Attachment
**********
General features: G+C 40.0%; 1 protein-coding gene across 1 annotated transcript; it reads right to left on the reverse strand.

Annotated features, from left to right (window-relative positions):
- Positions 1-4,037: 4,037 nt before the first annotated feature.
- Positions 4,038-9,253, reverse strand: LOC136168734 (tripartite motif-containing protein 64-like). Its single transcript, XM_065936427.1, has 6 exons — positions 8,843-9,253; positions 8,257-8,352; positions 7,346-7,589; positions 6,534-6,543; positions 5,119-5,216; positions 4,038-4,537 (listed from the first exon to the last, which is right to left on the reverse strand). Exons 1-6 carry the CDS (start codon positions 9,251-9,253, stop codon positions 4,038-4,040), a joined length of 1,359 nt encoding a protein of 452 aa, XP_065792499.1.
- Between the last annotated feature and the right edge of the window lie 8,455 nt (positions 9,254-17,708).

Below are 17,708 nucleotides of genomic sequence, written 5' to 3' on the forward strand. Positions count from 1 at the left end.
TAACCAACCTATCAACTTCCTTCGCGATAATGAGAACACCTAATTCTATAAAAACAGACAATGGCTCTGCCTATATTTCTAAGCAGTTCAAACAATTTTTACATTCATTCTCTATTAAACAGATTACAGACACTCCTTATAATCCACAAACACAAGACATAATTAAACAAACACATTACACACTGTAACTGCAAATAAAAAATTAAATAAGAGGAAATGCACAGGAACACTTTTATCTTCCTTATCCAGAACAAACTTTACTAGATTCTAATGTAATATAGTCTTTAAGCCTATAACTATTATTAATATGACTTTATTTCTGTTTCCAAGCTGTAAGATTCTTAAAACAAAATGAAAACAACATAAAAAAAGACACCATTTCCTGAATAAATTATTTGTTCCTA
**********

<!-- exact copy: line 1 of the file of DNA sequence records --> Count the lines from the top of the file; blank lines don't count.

General features: G+C 40.0%; 1 protein-coding gene across 1 annotated transcript; it reads right to left on the reverse strand.